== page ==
NEW YORK — One day after President Donald Trump became the first sitting president to address the March for Life, Cardinal Blase Cupich cautioned that “the Church’s job is not to discern which political, partisan or military force we should support in order for good to triumph,” but to see Christ as the “starting point” for the Church’s social ministry.

“What is needed is an integrated and consistent approach, with the priority being our attention to what Christ is doing, saving us by bringing us together, bringing about the Kingdom of God by creating a people,” said the archbishop of Chicago.

His remarks were delivered to the Catholic Social Ministry Gathering on Saturday, an annual event in the nation’s capital, organized by the United States Conference of Catholic Bishops’ Department of Justice, Peace, and Human Development.

The four-day event includes workshops on Catholic social teaching, followed by in-person lobbying on Capitol Hill on behalf of Catholic legislative priorities.

In his keynote address, Cupich highlighted the teachings of the Second Vatican Council that provided “a new way of being church and of understanding our baptismal call.”

“It makes us more aware of the need for a consistent ethic as we promote human dignity and justice for all,” said Cupich. “It also helps us achieve a proper balance as the Church engages the world of politics and as we take up our ministry to the least in our midst.”

In particular, he emphasized that the Council taught that holiness and salvation is not an individual exercise, but one that must be understood in relationship to the community.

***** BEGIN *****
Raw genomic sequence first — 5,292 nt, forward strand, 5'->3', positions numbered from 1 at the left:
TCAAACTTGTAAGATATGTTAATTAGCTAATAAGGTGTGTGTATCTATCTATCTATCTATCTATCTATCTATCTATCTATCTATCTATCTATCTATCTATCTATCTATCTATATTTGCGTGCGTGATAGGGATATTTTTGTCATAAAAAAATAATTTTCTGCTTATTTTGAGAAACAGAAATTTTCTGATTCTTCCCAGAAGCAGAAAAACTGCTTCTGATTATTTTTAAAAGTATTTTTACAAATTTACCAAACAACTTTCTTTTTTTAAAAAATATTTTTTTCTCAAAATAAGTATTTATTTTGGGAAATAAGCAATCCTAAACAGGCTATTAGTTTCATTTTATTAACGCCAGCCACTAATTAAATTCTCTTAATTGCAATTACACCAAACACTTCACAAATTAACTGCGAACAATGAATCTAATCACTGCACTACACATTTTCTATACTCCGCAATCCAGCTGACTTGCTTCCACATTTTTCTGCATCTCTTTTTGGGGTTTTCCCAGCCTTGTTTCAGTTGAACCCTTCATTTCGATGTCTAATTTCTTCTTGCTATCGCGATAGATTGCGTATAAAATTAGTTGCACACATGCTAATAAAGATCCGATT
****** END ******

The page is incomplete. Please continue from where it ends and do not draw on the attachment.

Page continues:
“This teaching stands in stark contrast to the not-so-subtle message of so much American public discourse today — namely that what matters most is the individual person, choice, personal freedom,” he said on Saturday. “What the Council Fathers wanted to underscore was that it is in our relationship with one another as a human community that we are saved.”

“Such an approach also subverts any attempt to fragment our Catholic social teaching, pretending to offer so-called non-negotiables, which ends up reducing our moral tradition to a single set of issues,” he said.

This year’s Social Ministry Gathering was intentionally scheduled to take place immediately following the annual March for Life in an effort to focus on bridge-building across a spectrum of social justice issues, ranging from migration, human trafficking, abortion, and poverty.

Turning to Pope Francis, whom Cupich pointed out is the first pope to be a “son of the Second Vatican Council,” he said that Francis helps reorient the focus to see where Christ is already active in the world and how Christians might best engage that work.

“Instead of starting with what we are doing or should do, his attention is on what Christ is doing,” he said. “He understands that the pursuit of a holy life is about encountering this Christ who is already active and present, and joining in his saving work.”

“This is what it means to read the signs of the times,” he continued.

Drawing heavily from Francis’s 2018 apostolic exhortation Gaudete et Exultate, Cupich quoted at length a passage that in November he attempted to have the U.S. bishops include in their new introductory letter to their voting guide, known as Faithful Citizenship.